I told myself that I would not believe in this team again. After 61 games of ineptitude, I was ready to give up on the idea of the 2013-2014 Knicks making the playoffs and just move on. Of course, they found a way to rope me back in and in the final minutes of the Knicks heartbreaking 90-89 loss to the Wizards, I truly believed that the Knicks were going to pull it out. One loss does not dismiss everything the Knicks did in the 15 games prior, but rather affirms what we already knew about this team. The Knicks have been held back all season by their inability to make plays in the waning moments of close games. Admittedly, late game situations can be unpredictable, but this has been a pattern for the Knicks all season, an indication of their poor late game execution. This late game ineptitude is not on the shoulders of any individual; it is the product of roster construction, coaching, and a superstar who believes he has the right to take the last shot, regardless of how well he is playing. Ironically, New York’s late game failures were encapsulated by a game against this same team earlier in the year, with poor defense, a lack of play calling, and a Carmelo Anthony desperation heave. The Knick-killer in both games was Bradley Beal; this time, Beal utilized screens to get an open shot. The Knicks, on the other hand, seem to never get an open shot at the end, in large part due their refusal to deviate from anything but giving the ball to Carmelo Anthony. As the ball slipped out of Anthony’s hands and caromed to the three point line, I could not help but feel that the Knicks season had finally slipped through their fingers, giving fans one last agonizing defeat in a season of excruciatingly painful losses. This loss, though, might have hurt worst of all because the fans finally began to believe again.
WHAT WENT RIGHT:
- The end of the game made me want to put J.R. Smith in the “WHAT WENT WRONG” section, but the Knicks ultimately would not have been close in this game had it not been for Smith’s timely scoring. Smith poured in 32 points on 12-23, including an impressive 8 three pointers. Now the problem with relying on Earl as a second scorer (or in this game a primary scorer) is that he often does not know when to stop shooting. Through 3 quarters, Smith was magnificent, but the last few shots were of the “NO! YES!” variety. Even though those shots were going down, there is a reason those shots are not good shots. Eventually, J.R. stopped hitting those shots, but did not stop shooting them. Smith’s fourth quarter went from bad to worse when he took a horrid shot, did not get back in transition and then fouled Beal on a dunk. Still, Smith was probably the Knicks best player tonight and it is starting to look like the J.R. of last year is back, which regardless of what you think of him is better than the J.R. we saw for the first few months.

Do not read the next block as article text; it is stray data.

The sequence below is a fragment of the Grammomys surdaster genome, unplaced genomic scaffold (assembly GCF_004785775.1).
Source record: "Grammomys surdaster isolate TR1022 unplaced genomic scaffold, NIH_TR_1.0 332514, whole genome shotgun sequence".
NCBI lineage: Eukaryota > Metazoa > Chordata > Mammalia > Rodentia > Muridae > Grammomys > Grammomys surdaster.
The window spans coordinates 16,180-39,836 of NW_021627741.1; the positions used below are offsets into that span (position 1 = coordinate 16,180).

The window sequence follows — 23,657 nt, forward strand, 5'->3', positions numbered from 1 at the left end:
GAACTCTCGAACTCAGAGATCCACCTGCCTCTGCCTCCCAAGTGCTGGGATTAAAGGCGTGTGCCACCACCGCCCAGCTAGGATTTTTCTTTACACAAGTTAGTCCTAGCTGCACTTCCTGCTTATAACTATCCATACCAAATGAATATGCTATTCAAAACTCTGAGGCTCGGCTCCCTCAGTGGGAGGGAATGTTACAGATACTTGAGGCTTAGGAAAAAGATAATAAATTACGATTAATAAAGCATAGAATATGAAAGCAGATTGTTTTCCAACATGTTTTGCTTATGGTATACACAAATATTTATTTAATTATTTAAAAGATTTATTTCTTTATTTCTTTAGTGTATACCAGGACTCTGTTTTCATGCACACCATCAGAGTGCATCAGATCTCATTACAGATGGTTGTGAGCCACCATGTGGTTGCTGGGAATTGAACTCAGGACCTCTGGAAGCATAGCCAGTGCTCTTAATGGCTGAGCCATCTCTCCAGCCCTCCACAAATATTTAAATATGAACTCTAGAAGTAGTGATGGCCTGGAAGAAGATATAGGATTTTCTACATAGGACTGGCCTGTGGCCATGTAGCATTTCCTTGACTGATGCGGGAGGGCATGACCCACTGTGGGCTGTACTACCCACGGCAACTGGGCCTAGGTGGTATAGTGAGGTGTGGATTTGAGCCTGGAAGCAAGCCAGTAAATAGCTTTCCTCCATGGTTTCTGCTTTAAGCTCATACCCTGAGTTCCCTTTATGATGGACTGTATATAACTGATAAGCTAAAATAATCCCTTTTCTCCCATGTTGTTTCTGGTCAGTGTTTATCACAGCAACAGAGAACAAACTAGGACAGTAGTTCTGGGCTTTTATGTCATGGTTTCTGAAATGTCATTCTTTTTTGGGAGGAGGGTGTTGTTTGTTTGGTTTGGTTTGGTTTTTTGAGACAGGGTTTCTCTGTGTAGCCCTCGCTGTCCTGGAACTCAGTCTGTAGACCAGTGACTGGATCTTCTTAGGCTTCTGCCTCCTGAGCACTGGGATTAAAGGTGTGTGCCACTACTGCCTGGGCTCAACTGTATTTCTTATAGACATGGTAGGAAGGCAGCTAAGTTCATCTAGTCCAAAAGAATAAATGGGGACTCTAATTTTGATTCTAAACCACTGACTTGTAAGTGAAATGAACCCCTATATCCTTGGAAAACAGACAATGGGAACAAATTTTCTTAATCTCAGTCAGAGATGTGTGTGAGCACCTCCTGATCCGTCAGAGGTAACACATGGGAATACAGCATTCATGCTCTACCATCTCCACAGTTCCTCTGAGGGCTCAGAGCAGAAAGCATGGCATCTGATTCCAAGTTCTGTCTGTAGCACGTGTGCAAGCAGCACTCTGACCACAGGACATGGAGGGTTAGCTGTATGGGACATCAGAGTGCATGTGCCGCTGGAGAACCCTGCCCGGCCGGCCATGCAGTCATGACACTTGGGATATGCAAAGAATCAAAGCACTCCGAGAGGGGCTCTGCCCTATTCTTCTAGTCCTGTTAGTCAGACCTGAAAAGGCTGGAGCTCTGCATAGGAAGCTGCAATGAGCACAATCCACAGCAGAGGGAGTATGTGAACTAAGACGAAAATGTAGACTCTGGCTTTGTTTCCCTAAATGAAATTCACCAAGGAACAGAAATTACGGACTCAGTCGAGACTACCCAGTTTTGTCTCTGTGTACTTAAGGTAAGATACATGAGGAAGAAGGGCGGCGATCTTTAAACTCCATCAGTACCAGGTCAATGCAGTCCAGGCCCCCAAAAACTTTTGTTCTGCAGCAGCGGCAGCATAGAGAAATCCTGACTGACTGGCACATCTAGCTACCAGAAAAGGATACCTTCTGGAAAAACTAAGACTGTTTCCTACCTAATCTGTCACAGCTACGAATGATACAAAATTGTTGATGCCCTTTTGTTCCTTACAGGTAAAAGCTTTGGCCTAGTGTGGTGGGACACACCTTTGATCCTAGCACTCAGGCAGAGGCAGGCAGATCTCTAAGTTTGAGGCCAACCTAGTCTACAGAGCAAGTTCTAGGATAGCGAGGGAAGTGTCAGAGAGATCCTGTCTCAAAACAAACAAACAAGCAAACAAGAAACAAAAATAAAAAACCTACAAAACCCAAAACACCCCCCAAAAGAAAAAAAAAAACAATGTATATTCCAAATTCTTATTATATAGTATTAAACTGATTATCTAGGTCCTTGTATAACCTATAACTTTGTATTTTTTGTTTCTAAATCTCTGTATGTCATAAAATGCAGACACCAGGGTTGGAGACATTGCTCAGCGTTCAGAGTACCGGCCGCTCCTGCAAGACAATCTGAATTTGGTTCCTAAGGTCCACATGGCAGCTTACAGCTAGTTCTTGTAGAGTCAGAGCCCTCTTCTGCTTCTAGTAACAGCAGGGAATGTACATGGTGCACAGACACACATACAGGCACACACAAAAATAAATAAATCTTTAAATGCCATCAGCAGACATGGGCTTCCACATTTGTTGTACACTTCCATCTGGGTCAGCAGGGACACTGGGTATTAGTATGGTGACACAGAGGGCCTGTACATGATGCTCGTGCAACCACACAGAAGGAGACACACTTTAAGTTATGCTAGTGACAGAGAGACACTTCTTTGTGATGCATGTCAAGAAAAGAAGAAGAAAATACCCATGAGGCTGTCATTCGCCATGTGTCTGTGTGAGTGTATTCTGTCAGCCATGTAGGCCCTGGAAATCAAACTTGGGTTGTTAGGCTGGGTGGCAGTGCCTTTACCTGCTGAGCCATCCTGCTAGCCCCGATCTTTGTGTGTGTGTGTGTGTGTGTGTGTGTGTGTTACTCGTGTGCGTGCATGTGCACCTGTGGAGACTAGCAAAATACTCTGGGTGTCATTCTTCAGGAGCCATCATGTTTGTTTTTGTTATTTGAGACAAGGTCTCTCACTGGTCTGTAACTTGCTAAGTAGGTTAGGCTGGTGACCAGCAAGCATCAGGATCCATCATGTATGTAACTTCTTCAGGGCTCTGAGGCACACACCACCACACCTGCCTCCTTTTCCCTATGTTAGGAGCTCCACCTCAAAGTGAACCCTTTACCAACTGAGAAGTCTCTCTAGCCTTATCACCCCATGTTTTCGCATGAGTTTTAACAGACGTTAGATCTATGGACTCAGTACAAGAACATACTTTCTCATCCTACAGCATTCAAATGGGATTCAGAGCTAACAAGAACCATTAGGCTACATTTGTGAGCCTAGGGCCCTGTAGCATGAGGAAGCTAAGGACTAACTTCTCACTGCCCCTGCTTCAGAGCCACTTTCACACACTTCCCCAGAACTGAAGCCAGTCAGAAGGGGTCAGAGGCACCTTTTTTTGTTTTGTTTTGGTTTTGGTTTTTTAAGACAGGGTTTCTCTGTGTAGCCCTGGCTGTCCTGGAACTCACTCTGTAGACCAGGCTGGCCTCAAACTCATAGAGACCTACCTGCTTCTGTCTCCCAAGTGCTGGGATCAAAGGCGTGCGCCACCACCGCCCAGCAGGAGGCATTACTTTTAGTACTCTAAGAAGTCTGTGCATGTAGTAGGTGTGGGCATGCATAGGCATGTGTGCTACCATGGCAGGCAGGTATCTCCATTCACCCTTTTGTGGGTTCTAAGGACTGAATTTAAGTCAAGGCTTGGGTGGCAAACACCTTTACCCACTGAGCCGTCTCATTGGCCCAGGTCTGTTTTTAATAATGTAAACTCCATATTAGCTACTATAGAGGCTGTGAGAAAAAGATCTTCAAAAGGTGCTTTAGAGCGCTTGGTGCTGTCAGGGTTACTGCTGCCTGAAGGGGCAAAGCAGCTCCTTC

- It may not show up on the stat sheet, but Iman Shumpert is playing his most inspiring basketball of
the season. The Texas trip was fun, but it was an unsustainable scoring binge that was doomed to end. Shump is not a scorer at this point in his career. He can hit threes at a league average rate, but his true value comes in his defense and energy. Earlier in the season, Shumpert lacked the energy; he was virtually invisible for large stretches of the season. Shumpert has been making plays these past few games, whether they are timely offensive rebounds or aggressive steals ( he had 3 tonight). Shump’s defense was not perfect (Bradley Beal, in particular, torched him in the 4th quarter), but he is starting to once again show why he is so important to the Knicks future.